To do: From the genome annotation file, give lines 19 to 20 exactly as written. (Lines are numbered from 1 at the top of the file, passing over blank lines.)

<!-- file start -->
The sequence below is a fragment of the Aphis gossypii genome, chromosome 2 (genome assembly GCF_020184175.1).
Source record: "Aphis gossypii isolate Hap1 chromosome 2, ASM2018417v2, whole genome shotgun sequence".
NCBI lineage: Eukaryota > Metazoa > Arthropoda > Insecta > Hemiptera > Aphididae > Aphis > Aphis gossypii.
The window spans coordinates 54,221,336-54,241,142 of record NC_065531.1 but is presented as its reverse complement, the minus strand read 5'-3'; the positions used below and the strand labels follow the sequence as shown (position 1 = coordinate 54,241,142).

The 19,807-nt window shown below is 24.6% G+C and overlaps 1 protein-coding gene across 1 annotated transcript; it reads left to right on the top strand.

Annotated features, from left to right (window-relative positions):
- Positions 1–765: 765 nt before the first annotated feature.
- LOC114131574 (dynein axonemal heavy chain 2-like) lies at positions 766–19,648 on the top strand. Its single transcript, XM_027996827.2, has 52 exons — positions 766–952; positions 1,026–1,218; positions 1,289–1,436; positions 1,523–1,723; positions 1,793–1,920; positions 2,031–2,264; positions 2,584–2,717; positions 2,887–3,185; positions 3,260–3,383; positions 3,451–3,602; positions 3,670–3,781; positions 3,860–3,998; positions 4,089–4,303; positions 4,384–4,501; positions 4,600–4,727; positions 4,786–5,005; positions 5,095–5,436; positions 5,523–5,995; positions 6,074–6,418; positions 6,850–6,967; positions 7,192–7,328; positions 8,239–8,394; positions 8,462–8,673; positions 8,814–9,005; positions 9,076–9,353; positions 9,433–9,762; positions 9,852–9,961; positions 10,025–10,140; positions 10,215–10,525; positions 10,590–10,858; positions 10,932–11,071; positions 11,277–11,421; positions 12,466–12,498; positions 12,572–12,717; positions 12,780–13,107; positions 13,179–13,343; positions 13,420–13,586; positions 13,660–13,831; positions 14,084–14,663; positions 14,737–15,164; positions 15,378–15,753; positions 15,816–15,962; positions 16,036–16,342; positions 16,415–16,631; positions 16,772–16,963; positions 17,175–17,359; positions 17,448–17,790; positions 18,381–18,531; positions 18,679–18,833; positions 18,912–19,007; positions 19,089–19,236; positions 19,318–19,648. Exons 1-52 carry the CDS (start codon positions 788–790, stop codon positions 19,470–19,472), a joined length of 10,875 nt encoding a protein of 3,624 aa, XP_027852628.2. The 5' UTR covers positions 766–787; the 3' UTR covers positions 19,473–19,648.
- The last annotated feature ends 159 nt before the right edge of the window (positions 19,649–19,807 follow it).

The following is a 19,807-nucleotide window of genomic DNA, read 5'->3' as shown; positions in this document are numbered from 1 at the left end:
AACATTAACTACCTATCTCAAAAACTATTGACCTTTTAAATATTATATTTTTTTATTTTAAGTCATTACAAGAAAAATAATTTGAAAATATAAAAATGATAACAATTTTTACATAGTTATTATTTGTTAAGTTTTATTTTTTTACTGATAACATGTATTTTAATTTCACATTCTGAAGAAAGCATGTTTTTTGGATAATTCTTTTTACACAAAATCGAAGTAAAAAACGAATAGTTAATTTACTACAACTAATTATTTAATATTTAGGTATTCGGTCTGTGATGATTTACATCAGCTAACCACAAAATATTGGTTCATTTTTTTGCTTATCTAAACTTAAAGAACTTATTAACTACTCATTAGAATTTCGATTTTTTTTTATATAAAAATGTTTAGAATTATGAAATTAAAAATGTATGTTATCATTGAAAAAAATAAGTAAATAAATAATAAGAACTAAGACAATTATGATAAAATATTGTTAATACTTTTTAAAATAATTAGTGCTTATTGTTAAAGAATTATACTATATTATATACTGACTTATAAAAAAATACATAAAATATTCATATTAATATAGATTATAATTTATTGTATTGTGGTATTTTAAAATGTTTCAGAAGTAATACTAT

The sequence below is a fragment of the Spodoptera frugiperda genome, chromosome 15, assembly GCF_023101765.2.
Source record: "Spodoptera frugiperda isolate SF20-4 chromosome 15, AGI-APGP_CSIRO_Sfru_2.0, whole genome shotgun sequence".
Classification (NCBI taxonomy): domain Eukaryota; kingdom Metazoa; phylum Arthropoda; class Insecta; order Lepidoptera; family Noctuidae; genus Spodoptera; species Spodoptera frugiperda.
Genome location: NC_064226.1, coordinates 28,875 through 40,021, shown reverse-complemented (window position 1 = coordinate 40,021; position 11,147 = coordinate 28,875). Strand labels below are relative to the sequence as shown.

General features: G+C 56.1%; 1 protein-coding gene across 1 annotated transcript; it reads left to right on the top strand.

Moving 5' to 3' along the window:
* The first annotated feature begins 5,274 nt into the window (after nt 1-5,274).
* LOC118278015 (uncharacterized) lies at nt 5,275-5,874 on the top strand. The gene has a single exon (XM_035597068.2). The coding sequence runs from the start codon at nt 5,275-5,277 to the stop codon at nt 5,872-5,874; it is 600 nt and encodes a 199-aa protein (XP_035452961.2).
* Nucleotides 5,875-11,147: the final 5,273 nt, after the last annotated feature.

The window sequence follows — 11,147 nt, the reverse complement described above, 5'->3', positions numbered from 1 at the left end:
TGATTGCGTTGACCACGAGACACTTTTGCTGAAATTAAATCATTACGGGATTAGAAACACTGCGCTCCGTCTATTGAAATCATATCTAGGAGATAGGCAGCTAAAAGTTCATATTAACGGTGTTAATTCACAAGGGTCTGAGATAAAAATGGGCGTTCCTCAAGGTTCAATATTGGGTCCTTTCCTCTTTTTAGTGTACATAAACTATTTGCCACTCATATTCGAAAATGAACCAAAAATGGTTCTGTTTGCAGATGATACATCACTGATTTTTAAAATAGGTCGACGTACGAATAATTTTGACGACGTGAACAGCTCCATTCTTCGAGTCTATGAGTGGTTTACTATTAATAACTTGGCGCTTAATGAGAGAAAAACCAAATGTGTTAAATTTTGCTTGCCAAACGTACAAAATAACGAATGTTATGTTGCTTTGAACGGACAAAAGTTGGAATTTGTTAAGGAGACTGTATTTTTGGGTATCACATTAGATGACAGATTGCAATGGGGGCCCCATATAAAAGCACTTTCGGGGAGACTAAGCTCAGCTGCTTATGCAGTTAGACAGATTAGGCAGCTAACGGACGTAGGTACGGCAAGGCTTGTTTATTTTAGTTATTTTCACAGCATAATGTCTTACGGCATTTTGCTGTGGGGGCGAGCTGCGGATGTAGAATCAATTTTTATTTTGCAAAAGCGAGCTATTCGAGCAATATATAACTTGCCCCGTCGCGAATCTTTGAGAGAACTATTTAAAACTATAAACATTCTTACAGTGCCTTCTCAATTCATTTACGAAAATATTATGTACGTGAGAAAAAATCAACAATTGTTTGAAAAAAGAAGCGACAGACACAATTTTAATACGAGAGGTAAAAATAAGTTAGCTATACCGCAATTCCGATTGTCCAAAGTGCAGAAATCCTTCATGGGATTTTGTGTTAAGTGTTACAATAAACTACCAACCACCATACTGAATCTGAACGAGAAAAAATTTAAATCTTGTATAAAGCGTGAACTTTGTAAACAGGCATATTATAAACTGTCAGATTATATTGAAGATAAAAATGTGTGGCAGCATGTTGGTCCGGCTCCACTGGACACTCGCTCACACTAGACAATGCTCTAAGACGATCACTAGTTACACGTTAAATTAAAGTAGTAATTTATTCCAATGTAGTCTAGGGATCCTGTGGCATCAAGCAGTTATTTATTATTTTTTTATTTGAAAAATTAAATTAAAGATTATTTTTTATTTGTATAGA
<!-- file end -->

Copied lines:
* LOC118278015 (uncharacterized) lies at nt 5,275-5,874 on the top strand. The gene has a single exon (XM_035597068.2). The coding sequence runs from the start codon at nt 5,275-5,277 to the stop codon at nt 5,872-5,874; it is 600 nt and encodes a 199-aa protein (XP_035452961.2).
* Nucleotides 5,875-11,147: the final 5,273 nt, after the last annotated feature.